The effects of muscular fatigue on shoulder proprioception

Robert L. Sterner, Danny M. Pincivero, Scott M. Lephart

Research output: Contribution to journalArticlepeer-review

41 Scopus citations

Abstract

Objective: To assess the influence of muscular fatigue on active and passive shoulder proprioception within the midrange of rotation. Design: A randomized controlled, before-and-after design. Setting: Neuromuscular research laboratory. Participants: Twenty recreationally active men (mean age, 23.81 ± 2.77 years) were randomly assigned to either a control or a fatigue group. Exclusion criteria were any history of upper extremity injury or pathology, cardiovascular disease, or disease affecting the sensory system. Intervention: Shoulder proprioception was assessed by active reproduction of passive positioning (ARPP), active reproduction of active positioning (ARAP), reproduction of passive positioning (RPP), and threshold to detect passive motion (TTDPM). For each test direction, the experimental group performed two bouts of maximal reciprocal concentric isokinetic internal and external contractions at 180°/s until peak torque decreased to 50% of the established maximum voluntary contraction. After two bouts of the fatigue protocol, subjects were randomly assessed for proprioception into internal or external rotation. Main Outcome Measures: The absolute angular error for active and passive proprioception was measured on the Biodex System II Isokinetic Dynamometer (Biodex Medical Inc., Shirley, NY, U.S.A.) and a proprioception testing device, respectively. Main Results: A two-factor repeated measures analysis of variance revealed no significant interactions between the experimental and control groups for ARPP, ARAP, RPP, or TTDPM. Conclusions: Shoulder proprioception was not affected by the short-duration, high-intensity protocol used in this study. This may be due to the lack of an extended recovery period observed with this type of fatigue regimen.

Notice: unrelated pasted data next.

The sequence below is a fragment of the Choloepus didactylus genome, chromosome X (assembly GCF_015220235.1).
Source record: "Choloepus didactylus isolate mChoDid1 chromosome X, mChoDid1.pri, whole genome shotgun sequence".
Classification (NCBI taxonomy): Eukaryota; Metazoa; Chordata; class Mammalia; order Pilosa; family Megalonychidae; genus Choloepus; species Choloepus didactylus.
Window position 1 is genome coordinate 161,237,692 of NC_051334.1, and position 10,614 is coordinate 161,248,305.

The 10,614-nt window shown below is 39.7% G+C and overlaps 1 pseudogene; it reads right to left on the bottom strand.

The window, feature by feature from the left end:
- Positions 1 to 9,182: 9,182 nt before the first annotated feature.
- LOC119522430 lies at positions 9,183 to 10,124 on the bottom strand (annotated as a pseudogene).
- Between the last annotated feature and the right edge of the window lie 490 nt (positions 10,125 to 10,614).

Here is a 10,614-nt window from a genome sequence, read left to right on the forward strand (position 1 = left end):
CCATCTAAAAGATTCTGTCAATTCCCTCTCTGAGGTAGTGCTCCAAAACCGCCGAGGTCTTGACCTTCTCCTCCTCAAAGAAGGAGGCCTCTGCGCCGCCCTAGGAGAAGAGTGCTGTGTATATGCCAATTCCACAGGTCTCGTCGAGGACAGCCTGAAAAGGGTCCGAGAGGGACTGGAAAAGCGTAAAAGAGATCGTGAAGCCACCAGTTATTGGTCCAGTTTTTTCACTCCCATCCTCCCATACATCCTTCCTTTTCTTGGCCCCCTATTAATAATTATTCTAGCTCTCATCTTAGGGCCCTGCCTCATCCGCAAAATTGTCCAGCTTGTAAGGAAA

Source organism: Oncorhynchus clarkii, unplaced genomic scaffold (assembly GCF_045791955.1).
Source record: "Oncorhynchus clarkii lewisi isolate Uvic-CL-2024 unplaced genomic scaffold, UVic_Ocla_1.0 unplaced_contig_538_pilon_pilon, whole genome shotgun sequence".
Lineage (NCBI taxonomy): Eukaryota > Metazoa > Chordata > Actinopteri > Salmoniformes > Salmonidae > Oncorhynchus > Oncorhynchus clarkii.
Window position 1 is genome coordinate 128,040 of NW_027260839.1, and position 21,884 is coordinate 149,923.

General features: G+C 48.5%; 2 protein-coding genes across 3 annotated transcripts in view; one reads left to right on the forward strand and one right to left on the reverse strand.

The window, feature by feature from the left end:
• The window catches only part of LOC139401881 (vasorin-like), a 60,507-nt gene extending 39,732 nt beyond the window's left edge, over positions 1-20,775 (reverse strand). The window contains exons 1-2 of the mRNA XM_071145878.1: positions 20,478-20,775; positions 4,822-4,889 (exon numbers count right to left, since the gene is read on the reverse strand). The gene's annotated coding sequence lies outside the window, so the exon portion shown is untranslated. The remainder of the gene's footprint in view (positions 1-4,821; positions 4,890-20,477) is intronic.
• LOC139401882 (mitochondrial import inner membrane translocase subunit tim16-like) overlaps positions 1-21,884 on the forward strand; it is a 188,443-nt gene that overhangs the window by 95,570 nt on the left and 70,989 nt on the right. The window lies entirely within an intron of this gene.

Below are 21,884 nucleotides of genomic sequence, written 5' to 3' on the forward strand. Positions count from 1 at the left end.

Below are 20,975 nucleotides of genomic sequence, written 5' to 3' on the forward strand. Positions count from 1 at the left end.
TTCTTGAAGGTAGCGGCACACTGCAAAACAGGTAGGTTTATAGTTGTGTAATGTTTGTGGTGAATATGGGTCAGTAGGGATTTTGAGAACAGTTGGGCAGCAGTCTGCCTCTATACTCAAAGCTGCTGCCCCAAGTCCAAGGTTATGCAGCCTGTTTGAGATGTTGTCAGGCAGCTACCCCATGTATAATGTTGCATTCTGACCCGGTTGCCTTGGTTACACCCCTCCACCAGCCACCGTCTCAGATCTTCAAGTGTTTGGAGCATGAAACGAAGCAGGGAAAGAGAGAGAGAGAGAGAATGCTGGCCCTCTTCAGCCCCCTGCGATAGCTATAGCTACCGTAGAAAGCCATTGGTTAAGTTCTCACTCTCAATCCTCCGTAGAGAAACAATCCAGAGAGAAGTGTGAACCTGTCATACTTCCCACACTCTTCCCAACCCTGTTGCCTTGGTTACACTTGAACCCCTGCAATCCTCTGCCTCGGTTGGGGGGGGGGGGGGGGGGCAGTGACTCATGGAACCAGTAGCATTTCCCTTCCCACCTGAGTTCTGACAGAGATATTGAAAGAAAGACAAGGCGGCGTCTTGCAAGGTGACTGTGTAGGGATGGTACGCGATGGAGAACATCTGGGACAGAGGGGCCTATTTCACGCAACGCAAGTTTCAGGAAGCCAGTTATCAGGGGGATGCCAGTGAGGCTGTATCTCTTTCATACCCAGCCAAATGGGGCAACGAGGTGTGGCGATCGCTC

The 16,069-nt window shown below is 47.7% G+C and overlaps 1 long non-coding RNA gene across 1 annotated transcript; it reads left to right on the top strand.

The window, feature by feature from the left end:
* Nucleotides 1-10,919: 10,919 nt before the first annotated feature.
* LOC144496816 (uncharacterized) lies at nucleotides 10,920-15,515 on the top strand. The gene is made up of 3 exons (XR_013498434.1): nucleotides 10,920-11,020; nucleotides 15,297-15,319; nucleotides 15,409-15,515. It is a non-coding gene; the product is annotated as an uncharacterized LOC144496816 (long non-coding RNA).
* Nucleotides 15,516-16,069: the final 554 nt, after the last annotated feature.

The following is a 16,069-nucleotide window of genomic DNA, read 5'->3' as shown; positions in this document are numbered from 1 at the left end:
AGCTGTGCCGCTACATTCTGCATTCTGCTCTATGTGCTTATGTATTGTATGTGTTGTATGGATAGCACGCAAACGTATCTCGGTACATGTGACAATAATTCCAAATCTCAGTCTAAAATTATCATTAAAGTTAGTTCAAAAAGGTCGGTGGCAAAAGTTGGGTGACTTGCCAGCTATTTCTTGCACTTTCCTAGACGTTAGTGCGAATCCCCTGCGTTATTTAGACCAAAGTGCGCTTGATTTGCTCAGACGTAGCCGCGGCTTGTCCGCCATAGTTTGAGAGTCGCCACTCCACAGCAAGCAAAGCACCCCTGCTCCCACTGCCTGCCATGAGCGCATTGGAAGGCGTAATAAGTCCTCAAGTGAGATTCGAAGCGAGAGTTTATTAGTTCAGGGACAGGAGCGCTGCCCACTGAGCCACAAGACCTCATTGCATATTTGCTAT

Original languageEnglish
Pages (from-to)96-101
Number of pages6
JournalClinical Journal of Sport Medicine
Volume8
Issue number2
DOIs
StatePublished - Apr 1998

Keywords

  • Joint position sense
  • Kinesthesia
  • Muscular fatigue
  • Neuromuscular control

ASJC Scopus subject areas

  • Orthopedics and Sports Medicine
  • Physical Therapy, Sports Therapy and Rehabilitation

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